Seosomun Park will be redesigned as religious site
In celebration of the announcement, Seosomun Park, where many of the martyrs were decapitated, will be turned into a historical park, a district official said.
“We are planning to bring back the historical value of the area,” said a district official from the Jung District Office yesterday. “The beatification by the Vatican is expected to drive the project forward.”
The Archdiocese of Seoul, which regards the Seosomun area as holy, and the Seoul Metropolitan Government, which seeks to expand the city’s parks, also promised their cooperation.
Seosomun, where 84 people died as martyrs, is a sacred place for many Korean Catholics, and one of the biggest such sites in the country. Forty-four out of the 103 people who were canonized as saints in 1984, and 21 out of the 124 people who were beatified last Saturday were beheaded in Seosomun. It was used as an execution field primarily for political prisoners during the Joseon Dynasty (1392-1910) who committed crimes against the state. And because the area was a major trading venue, it was easy for the regime to arouse the public’s attention.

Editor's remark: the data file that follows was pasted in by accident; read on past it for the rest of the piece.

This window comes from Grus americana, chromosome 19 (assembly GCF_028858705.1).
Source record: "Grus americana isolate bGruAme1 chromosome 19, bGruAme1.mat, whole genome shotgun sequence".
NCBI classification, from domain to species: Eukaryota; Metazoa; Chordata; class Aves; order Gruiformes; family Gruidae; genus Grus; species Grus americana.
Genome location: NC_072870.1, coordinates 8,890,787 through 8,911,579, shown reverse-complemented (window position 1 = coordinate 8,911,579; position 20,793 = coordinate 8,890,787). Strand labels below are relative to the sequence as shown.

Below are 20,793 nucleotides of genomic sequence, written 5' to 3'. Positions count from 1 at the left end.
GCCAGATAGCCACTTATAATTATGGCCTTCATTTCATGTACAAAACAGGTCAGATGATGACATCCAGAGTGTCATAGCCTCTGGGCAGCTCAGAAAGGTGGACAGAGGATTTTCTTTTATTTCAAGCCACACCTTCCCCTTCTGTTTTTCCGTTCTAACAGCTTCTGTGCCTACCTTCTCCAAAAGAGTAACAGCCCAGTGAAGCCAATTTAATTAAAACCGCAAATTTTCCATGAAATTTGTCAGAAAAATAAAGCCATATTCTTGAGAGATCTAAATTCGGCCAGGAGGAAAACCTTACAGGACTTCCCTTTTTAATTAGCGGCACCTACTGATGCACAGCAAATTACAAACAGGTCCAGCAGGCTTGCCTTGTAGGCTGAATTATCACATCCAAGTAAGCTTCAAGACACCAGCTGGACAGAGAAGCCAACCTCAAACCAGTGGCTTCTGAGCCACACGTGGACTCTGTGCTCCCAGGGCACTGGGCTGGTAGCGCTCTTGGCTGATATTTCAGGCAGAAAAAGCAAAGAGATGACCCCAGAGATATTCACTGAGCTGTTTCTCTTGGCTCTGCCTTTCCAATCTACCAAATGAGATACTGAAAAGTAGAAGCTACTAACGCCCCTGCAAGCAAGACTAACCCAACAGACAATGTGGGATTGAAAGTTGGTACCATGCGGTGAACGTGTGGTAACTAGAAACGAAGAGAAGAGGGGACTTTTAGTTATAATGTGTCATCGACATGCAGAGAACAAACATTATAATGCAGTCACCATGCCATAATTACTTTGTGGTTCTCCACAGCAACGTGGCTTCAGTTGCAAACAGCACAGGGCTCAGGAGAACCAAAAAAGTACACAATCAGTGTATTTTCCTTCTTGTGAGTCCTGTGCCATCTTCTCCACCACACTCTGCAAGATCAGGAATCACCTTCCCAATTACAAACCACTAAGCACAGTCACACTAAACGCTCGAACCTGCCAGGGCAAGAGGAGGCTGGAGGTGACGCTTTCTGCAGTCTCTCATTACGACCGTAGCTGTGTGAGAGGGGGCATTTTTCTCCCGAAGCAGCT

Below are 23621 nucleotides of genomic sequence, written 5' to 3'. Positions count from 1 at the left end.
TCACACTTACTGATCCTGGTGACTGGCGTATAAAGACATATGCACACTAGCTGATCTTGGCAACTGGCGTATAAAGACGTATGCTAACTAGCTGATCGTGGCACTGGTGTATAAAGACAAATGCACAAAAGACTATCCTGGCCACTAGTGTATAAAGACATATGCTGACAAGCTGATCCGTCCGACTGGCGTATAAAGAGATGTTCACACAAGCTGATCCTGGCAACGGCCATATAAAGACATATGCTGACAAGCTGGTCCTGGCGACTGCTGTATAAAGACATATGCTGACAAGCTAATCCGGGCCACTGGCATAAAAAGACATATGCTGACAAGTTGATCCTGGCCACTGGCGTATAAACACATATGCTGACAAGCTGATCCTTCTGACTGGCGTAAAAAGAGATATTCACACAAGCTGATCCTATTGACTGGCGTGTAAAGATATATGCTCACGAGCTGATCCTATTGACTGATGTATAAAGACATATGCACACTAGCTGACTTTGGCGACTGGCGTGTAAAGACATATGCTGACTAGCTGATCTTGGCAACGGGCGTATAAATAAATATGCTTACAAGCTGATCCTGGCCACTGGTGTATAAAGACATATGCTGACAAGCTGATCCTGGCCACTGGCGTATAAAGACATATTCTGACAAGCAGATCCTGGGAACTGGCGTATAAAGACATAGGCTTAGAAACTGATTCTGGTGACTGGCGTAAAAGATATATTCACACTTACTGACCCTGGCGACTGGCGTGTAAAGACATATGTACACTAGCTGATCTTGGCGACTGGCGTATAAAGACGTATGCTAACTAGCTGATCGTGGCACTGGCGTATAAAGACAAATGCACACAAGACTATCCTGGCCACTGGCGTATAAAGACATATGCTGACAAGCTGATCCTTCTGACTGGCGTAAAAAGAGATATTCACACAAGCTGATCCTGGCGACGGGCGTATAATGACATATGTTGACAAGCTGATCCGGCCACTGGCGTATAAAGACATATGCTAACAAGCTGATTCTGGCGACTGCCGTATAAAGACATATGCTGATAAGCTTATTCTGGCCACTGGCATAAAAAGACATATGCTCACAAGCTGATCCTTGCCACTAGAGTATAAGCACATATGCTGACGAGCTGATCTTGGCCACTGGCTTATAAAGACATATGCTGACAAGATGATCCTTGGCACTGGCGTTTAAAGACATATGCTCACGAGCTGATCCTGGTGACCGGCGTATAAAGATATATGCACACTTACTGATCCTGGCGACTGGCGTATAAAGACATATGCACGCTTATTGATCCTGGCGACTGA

However, the park, built in 1995, didn’t get very popular since it was isolated between roads and railroads, and its identity blurred with sports equipment and a statue of a historic figure that has nothing to do with the Catholicism. Homeless people are also frequently found since it is located close to the Seoul Station, the base for those living on the streets.
The Jung District Office said it is planning to redesign the park to turn it into a memorial site, similar to the National September 11 Memorial & Museum in New York or the Holocaust Memorial in Berlin. The Seoul Archdiocese is also building a church to pay tribute to the martyrs.
The Seoul Metropolitan Government seeks to connect the park with other martyr shrines so that the belt can serve as a tourist attraction and a pilgrimage route for Catholics.
“Religious remains and history are always a central part of the tourism industry in every nation,” said an official of the Seoul government. “We are considering ways of linking our religious heritage together.”
BY KANG IN-SIK [firstname.lastname@example.org]
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